How Is the Red Blood Cell Adapted?


The red blood cells have a biconcave disc shape that normally gives them a large surface area to volume ratio, which means that oxygen binds quicker to the haemoglobin. The function of the red blood cells is to transport oxygen to the body tissues.
Q&A Related to "How Is the Red Blood Cell Adapted"
There are a number of ways red blood cells are. adapted. to their functions. Red blood cells are discs that have a concave hollow on each side. They are described as. biconcave discs
The red color of red blood cells is closely linked to one of their most important functions: delivering oxygen. Red blood cells, according to the Franklin Institute, contain hemoglobin
No nucleus = more space from haemoglobin therefore a higher level of oxygen can be transported (and carbon dioxide, which is equally important to move) Biconcave shape = larger surface
On average, a red blood cell lives 120 days before being taken out of circulation and broken down.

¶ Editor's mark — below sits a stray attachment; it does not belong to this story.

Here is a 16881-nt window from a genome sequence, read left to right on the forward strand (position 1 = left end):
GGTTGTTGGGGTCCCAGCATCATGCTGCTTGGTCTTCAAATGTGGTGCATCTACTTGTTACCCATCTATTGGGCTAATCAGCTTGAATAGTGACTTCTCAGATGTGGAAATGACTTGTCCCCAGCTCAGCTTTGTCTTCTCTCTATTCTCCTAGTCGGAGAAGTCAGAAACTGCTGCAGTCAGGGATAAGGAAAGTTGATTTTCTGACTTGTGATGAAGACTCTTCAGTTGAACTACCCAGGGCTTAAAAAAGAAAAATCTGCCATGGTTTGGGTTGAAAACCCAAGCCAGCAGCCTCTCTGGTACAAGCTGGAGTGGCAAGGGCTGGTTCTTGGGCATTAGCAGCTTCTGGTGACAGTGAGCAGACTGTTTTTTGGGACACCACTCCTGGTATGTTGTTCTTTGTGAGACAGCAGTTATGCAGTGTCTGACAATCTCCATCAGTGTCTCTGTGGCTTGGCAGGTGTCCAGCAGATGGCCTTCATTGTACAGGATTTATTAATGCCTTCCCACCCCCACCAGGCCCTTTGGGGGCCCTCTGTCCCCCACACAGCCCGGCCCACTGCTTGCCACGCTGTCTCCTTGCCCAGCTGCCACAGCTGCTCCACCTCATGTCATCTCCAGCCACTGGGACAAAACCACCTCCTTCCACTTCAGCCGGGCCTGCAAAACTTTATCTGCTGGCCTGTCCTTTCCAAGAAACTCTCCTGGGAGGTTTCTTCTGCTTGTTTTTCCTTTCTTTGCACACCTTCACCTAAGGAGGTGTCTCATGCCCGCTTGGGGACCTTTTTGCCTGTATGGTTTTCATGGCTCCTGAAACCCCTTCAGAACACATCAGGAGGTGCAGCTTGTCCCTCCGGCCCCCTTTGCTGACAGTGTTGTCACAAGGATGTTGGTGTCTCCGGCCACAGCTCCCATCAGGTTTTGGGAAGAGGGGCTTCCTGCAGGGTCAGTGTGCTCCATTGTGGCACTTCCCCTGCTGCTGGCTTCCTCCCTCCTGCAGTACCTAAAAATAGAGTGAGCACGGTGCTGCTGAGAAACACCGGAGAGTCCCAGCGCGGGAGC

2 Additional Answers
The red blood cells are adapted for the function of carrying oxygen by having no nucleus. Having no nucleus makes the red blood cells have a large structure; hence it can carry more oxygen. The cells also have a large surface area and they do not have mitochondria and other organelles present in a normal cell. Having no mitochondria makes the cell depend on anaerobic respiration which does not use oxygen that the cells are carrying.
The red blood cells have a biconcave shape. That means that they are suited for absorbing oxygen. For more information, visit:
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